They also have an annoying habit of trawling the bars trying to sell you fake sunglasses, crap plastic beads intertwined with orchids that will be withered by nightfall, silly hats, and half-dead roses. Being asked once to buy fake Oakleys – as you have a real pair sitting on your head – is okay; being prodded in the back by the same bloke every twenty minutes is fucking annoying. Either they think farangs all look alike and they can’t tell us apart or they think we’ve for some reason realised that we need a second pair of sunglasses some three hours after sunset and changed our minds since the last time. Or they are too hopeless at commerce to recognise that fine line between a sales pitch and annoying the hell out of somebody. The kids are even worse, because they are pushed by their lazy, greedy parents into hassling every customer as often as possible and have no concept of how damned annoying they are to somebody who is sitting in a bar and, like me, doesn’t much like children at the best of times. Whereas most of the patrons encourage the little brats with lavish attention, I’ve been on the hunt for a tough seven year old Australian or British kid I can pay $5 an hour to keep the Thai children away from me.

I suppose I’m complaining, which is unusual for a British blog I know. But I’ll carry on anyway. Last week I flew to London where I’ll be spending a week or two getting my Nigerian visa before flying almost straight down the Prime Meridian – no doubt marked on the ground to aid aircraft navigation – to Port Harcourt to start my 2-3 year assignment with my new company. I’ve spent most of the last 6 months unemployed in Patong which, it must be said, is a pretty damned good place to spend 6 months unemployed. But I’m glad I am going, and I’ll probably not go back for 3-4 months depending on when I can get leave. Phuket is a resort island and Patong is a resort town, as the first part of this post made pretty clear. Everybody, and I mean everybody, is after your money. Random Thais come up to you in a supermarket or on the street, starting off with a smile and friendly greeting; it didn’t take long to realise that in their eyes, every foreigner is a walking ATM. I’ve had some clot in the supermarket queue start reading the stuff off my t-shirt (i.e. Levi’s) before asking me where I was from, thinking I would be fooled into starting some conversation at the end of which he would leaving with some of my cash. Ya ne govoryu po-angliski. Was Russia any different? Yes, it was. Certain people would hassle you for money, but not everyone. And it was quite possible to get into conversation with a Russian in some location and it would not be a contrived effort on his part to get money from you. True, he might be looking for a drinking partner and you might well end up blind drunk having paid for and finished a bottle of vodka or two, but at least there is some sort of social interaction which doesn’t consist solely of chancing for money.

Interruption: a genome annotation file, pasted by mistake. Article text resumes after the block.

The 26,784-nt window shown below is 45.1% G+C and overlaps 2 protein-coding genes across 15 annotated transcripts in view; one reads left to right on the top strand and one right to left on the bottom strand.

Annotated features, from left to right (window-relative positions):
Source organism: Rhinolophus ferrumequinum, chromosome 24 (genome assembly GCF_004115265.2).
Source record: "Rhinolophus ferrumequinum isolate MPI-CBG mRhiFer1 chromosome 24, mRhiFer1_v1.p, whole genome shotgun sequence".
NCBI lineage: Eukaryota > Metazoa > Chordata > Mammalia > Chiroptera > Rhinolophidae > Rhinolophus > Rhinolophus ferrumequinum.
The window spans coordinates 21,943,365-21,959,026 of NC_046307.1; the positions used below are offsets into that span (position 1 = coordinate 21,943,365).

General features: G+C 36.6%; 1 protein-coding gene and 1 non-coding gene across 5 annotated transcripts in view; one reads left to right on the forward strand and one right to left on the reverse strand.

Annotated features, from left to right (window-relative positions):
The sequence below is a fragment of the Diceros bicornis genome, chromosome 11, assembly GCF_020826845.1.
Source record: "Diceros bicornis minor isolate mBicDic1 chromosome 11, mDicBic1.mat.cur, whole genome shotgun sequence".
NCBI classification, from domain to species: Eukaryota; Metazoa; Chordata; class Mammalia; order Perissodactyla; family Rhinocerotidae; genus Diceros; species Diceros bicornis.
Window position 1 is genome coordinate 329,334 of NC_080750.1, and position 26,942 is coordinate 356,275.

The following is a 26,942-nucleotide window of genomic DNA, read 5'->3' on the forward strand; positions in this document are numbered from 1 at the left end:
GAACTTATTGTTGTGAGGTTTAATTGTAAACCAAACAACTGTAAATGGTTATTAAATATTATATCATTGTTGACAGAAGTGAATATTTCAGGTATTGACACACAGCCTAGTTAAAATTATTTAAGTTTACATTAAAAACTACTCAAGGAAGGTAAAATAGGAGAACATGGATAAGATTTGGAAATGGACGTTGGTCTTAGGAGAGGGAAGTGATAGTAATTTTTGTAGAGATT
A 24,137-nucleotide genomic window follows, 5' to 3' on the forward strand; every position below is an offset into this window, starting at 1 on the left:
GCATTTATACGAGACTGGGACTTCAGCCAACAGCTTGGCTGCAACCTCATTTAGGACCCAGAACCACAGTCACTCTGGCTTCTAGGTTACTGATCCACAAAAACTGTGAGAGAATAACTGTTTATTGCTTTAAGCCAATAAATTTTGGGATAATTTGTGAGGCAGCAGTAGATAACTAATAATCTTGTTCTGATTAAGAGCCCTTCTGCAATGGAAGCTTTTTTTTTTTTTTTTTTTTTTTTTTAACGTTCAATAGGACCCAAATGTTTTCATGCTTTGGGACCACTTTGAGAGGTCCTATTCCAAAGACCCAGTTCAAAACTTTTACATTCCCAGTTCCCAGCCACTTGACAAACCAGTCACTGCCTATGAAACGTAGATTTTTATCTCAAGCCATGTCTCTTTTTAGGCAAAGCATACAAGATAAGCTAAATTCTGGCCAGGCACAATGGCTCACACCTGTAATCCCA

I found that living without working in Thailand is a lot different from visiting there on holiday. I’m probably being a bit unfair in this post, as it is in general a great place. But for me Thailand was a rest station after Sakhalin, a place where I needed six months off to reboot and prepare myself for the next phase of my career in Nigeria. I enjoyed it a lot, but I’m glad I’m going somewhere to work for a while.

That said, give me a week in Nigeria and I’ll be wishing I was back in Phuket. That’s how it works, I’m afraid.